This Week’s Guest: Jonathan Schanzer
To understand the Palestinian people and the region, one must understand the enduring cleavages and party affiliations that make up Palestinian politics.
In 2007, shortly after legislative elections that led to a surprising victory for the Islamist terrorist organization Hamas, Palestinians fought a brief civil war. By the end of the conflict, Mahmoud Abbas and his Fatah party retained power in the West Bank, while Hamas controlled Gaza. Today, the Palestinians remain divided along those same factional and territorial lines—lines that are now front and center, since Palestinian elections are once again being called for next month. If the elections go forward—and it’s now looking unlikely that they will—they will feature the first presidential election since 2005, when Abbas was elected for a single four-year term that’s now entered its sixteenth year.
To help us make sense of what’s happened and what’s likely to happen, we asked Jonathan Schanzer, a senior vice president at the Foundation for Defense of Democracies and the author of Hamas vs. Fatah: The Struggle for Palestine (2008), to join our podcast this week. In conversation with Mosaic’s editor Jonathan Silver, Schanzer outlines the history of Palestinian politics and brings listeners inside the vigorous competition for power taking place at this moment.
Musical selections are drawn from the Quintet for Clarinet and Strings, op. 31a, composed by Paul Ben-Haim and performed by the ARC Ensemble.
What we continue to hear are a couple of major themes. One is that Fatah has a better following in the Gaza Strip than it does in the West Bank. I think the reason for that is that the grass is always greener elsewhere, but the bottom line is that Hamas continues to be neck-and-neck with the Fatah party, and that’s cause for real concern. We continue to see that Abbas is likely to lose out to the Hamas leader Ismail Haniyeh. He’s also likely to lose to Marwan Barghouti, who is currently jailed in Israel for his role in multiple acts of violence during the second intifada, so Abbas appears to be very unpopular. Hamas is holding its own with the Fatah faction, and overall by the way Palestinians broadly support the idea of Mahmoud Abbas stepping down, and really one of the dominant themes that we see in the polling is that the Palestinian Authority is irredeemably corrupt. This really is what I think eroded their support in 2006 and is likely to erode their support again, were there to be new elections.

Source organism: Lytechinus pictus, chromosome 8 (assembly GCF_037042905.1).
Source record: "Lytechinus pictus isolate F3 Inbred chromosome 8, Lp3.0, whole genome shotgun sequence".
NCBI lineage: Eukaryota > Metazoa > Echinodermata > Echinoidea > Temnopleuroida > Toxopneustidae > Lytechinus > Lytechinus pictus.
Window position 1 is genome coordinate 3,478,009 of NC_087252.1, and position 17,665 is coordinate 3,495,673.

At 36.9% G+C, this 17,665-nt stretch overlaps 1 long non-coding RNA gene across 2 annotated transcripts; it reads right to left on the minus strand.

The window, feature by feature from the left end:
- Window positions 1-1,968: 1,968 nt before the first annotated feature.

So, Hamas may really be surging. I’ve tried to stress to folks in the Biden administration and elsewhere that you’re going to have some participation of Hamas if there’s an election, and once you have that, you’ve crossed a threshold in terms of U.S. law. If you have a government that includes a terrorist organization, then that will preclude U.S. diplomacy, it will preclude U.S. assistance, it will create all kinds of problems. In other words, you don’t need a Palestinian Legislative Council that is dominated by Hamas to trigger current U.S. laws. All you need is minority participation, and it will start to create problems. By the way, not just with the United States, but also with Israel. There is this tenuous cooperation between the Palestinian Authority and Israel on security, on economy, on a range of issues, and once you cross that Rubicon you could just imagine the crises that it would trigger, so it’s been very strange to me that for the last several months the Biden administration has appeared to be okay with the idea of moving forward with these elections, knowing what the price might be.
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